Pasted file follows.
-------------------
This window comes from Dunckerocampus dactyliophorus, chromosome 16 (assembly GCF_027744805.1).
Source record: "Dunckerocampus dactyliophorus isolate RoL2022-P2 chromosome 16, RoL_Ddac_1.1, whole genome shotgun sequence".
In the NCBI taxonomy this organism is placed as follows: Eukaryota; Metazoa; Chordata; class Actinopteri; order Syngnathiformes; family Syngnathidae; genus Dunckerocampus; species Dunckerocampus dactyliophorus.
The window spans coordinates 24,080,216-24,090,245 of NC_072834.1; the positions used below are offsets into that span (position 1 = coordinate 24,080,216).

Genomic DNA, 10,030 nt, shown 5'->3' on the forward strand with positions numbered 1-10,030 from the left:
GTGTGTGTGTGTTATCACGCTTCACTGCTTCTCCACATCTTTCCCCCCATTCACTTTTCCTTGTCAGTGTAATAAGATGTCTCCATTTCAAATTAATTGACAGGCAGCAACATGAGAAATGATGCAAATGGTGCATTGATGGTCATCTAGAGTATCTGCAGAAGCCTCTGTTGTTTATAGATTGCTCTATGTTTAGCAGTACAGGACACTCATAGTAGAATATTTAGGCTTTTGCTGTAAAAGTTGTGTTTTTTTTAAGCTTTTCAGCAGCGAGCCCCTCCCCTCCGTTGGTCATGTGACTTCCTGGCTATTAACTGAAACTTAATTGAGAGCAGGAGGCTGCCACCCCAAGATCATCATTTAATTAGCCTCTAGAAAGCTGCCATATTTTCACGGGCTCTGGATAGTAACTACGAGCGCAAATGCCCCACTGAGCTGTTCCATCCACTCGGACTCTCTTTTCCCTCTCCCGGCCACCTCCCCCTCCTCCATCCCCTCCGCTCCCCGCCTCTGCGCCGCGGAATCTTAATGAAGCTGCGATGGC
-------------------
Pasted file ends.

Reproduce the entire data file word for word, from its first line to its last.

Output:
This window comes from Dunckerocampus dactyliophorus, chromosome 16 (assembly GCF_027744805.1).
Source record: "Dunckerocampus dactyliophorus isolate RoL2022-P2 chromosome 16, RoL_Ddac_1.1, whole genome shotgun sequence".
In the NCBI taxonomy this organism is placed as follows: Eukaryota; Metazoa; Chordata; class Actinopteri; order Syngnathiformes; family Syngnathidae; genus Dunckerocampus; species Dunckerocampus dactyliophorus.
The window spans coordinates 24,080,216-24,090,245 of NC_072834.1; the positions used below are offsets into that span (position 1 = coordinate 24,080,216).

Genomic DNA, 10,030 nt, shown 5'->3' on the forward strand with positions numbered 1-10,030 from the left:
GTGTGTGTGTGTTATCACGCTTCACTGCTTCTCCACATCTTTCCCCCCATTCACTTTTCCTTGTCAGTGTAATAAGATGTCTCCATTTCAAATTAATTGACAGGCAGCAACATGAGAAATGATGCAAATGGTGCATTGATGGTCATCTAGAGTATCTGCAGAAGCCTCTGTTGTTTATAGATTGCTCTATGTTTAGCAGTACAGGACACTCATAGTAGAATATTTAGGCTTTTGCTGTAAAAGTTGTGTTTTTTTTAAGCTTTTCAGCAGCGAGCCCCTCCCCTCCGTTGGTCATGTGACTTCCTGGCTATTAACTGAAACTTAATTGAGAGCAGGAGGCTGCCACCCCAAGATCATCATTTAATTAGCCTCTAGAAAGCTGCCATATTTTCACGGGCTCTGGATAGTAACTACGAGCGCAAATGCCCCACTGAGCTGTTCCATCCACTCGGACTCTCTTTTCCCTCTCCCGGCCACCTCCCCCTCCTCCATCCCCTCCGCTCCCCGCCTCTGCGCCGCGGAATCTTAATGAAGCTGCGATGGC